• Invest in and provide other needed support to intra- and inter-donor coordination around digital health technologies to promote aligned policies and actions, such as through technical working groups within donor organizations and among donors, as in the example of Health Data Collaborative’s Digital Health and Interoperability Working Group.[27]
  • Create funding mechanisms and models that enable co-funding among donors and both build and sustain digital health commons so that related platforms, systems, frameworks, and tools are more sustainable than the current program, sector, and/or disease vertical-oriented funding streams may allow. 
  • Create review boards for spending on digital health through collaborative funding mechanisms to provide input, feedback, and guidance on digital health investments and deployments. Members might include representation from donors, governments, technical experts, and civil society groups who together offer a cross-sector insights.
  • Support more collaborative, participatory design and investment, and build processes in donor-funded development work to reduce parallel investments, such as through co-design among local and global development partners, and mechanisms that enable pooling of financial resources and technical expertise.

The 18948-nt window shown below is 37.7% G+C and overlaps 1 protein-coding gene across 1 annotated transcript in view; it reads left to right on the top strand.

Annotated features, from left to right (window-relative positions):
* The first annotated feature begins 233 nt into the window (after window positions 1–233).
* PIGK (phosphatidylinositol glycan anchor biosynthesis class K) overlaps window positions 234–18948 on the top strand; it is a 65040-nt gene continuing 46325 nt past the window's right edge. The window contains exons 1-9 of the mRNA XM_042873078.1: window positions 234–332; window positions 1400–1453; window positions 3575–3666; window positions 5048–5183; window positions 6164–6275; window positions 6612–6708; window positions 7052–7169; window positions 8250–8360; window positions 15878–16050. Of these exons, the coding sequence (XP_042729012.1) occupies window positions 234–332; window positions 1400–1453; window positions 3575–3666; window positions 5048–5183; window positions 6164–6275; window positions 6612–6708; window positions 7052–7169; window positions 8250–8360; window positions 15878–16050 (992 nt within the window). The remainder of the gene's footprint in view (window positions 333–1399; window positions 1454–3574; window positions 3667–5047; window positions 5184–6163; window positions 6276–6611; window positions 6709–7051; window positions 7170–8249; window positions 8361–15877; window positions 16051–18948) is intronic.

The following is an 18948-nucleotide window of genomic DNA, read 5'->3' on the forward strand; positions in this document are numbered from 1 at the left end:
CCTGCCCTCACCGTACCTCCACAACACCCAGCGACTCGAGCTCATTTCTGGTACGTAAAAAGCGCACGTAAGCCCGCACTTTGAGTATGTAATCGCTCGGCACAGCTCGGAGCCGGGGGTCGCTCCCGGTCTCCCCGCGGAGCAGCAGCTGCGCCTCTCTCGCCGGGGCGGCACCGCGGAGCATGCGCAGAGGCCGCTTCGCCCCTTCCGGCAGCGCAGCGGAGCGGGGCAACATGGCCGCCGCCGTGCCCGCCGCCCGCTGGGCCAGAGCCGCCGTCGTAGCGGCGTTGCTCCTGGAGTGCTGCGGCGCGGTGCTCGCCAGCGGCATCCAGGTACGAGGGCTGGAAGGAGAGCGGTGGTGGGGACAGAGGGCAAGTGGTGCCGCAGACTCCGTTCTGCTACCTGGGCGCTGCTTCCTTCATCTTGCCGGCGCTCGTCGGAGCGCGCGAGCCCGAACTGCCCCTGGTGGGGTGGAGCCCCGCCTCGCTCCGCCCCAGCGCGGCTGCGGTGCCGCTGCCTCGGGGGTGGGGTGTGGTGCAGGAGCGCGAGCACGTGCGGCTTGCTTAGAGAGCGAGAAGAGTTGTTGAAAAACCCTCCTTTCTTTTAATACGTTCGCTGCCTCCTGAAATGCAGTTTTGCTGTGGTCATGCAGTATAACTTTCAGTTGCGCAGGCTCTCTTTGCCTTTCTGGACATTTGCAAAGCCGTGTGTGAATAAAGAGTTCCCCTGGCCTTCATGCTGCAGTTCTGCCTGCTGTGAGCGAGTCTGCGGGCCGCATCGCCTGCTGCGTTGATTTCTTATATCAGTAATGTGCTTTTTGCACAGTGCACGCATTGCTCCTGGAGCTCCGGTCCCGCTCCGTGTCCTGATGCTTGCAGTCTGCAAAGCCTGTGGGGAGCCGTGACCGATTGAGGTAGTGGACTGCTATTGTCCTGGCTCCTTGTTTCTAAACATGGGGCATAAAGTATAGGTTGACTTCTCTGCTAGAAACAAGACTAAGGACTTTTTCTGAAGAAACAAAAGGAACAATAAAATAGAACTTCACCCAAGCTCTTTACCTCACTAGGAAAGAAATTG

• Ensure that funded efforts build on national systems, reuse existing tools, and align with emergent local standards whenever possible.
  • Encourage sustained donor coordination around the use of data and data systems and platforms, not to support a single system but to build in policies and processes that work toward openness and interoperability and reduce fragmentation and duplication related to ICT.
  • Integrate explicit guidance that adheres to established best practice, such as the Principles for Digital Development,[28] in requests for proposals and other development funding application processes. In the reviewing proposals, award technical points to proposals that adhere to best practice.

Understand and Use Digital Technologies in Context

Use digital technologies appropriately in context. Oftentimes this may mean using digital technologies alongside voice, paper-based, or analog channels. It always means using digital in a manner that is appropriate given the local sociocultural environment and end user needs. 

Suggestions for Operationalization

  • Incorporate human-centered design processes into the deployment of digital technologies in humanitarian and development contexts, to ensure that the technology is accessible and any data and information it relays are appropriate to the context.
  • Consider rates of literacy, phone ownership, and access to power among intended audiences when designing digital information programming, including SMS-based communications. (See related baseline ICT assessment recommendation.)